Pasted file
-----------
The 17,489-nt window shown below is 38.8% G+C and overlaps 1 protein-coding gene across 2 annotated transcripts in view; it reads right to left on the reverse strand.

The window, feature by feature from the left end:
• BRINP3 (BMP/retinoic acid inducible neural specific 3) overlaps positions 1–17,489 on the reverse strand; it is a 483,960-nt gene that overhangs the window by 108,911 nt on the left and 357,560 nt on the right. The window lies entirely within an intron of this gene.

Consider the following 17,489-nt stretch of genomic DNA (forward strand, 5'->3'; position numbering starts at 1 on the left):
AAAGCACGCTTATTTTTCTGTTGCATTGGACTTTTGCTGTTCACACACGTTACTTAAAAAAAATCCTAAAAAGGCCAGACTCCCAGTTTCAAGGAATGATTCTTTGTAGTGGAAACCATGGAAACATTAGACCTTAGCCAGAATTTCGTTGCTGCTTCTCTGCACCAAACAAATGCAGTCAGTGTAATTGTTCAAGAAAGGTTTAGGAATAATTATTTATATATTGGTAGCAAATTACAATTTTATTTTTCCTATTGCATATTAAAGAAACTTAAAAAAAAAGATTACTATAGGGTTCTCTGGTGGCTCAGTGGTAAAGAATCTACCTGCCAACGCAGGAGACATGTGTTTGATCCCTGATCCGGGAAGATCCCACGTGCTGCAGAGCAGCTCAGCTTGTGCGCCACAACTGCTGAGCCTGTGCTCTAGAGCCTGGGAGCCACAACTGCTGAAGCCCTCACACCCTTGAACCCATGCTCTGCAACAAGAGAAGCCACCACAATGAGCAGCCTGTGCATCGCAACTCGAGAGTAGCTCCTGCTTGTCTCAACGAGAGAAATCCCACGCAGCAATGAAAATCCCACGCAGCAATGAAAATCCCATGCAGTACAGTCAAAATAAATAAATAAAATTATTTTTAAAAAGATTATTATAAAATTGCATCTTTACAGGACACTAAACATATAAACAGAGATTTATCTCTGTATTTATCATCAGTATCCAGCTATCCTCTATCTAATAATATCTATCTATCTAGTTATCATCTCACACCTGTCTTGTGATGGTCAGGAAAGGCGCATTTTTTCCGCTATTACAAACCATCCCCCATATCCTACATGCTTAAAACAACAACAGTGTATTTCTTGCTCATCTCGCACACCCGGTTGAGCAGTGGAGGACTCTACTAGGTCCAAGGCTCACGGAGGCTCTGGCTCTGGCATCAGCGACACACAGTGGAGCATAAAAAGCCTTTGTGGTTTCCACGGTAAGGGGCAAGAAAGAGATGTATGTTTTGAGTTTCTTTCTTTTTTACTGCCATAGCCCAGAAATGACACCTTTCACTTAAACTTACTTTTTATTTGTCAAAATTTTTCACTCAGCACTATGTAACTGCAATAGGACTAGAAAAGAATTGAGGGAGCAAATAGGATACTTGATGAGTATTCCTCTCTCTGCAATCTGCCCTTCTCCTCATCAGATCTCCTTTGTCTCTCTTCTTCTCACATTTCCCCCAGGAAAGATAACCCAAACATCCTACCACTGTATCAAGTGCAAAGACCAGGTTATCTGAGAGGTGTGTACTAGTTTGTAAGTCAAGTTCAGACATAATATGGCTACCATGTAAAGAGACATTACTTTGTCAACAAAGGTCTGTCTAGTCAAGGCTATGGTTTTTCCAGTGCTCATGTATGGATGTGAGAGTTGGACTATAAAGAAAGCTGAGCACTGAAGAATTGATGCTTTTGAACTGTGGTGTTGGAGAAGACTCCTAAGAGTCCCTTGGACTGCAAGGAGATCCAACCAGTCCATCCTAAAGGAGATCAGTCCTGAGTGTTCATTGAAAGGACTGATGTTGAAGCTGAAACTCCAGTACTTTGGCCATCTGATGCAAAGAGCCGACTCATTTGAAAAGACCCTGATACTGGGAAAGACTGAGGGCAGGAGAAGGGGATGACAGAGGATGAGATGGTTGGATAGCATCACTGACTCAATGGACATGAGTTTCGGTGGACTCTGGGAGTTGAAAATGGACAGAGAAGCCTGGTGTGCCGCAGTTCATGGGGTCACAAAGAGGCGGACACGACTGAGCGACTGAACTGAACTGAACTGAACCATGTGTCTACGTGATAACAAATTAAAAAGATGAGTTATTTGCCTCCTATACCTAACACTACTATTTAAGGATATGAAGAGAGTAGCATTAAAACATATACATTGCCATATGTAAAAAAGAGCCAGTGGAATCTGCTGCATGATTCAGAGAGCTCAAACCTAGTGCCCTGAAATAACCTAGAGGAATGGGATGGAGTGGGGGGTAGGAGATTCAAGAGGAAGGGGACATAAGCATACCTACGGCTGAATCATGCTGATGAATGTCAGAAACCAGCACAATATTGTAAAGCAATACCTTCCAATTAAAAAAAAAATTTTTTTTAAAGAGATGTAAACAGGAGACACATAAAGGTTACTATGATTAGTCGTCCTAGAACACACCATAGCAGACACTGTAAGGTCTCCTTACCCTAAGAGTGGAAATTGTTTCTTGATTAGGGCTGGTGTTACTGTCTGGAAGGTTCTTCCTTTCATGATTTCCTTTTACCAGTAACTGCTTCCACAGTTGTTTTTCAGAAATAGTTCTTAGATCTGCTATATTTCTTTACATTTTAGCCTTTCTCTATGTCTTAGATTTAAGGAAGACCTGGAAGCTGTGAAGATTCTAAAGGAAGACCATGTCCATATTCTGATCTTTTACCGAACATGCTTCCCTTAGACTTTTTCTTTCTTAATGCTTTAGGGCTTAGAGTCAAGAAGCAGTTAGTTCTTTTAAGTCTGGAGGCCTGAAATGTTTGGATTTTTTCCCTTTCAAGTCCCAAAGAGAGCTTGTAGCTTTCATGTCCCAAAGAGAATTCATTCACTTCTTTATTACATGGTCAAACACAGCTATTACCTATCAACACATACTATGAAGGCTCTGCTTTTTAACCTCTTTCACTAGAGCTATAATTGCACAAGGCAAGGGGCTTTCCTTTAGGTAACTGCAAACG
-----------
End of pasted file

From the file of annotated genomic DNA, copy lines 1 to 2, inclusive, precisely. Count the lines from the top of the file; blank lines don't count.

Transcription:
The 17,489-nt window shown below is 38.8% G+C and overlaps 1 protein-coding gene across 2 annotated transcripts in view; it reads right to left on the reverse strand.

The window, feature by feature from the left end: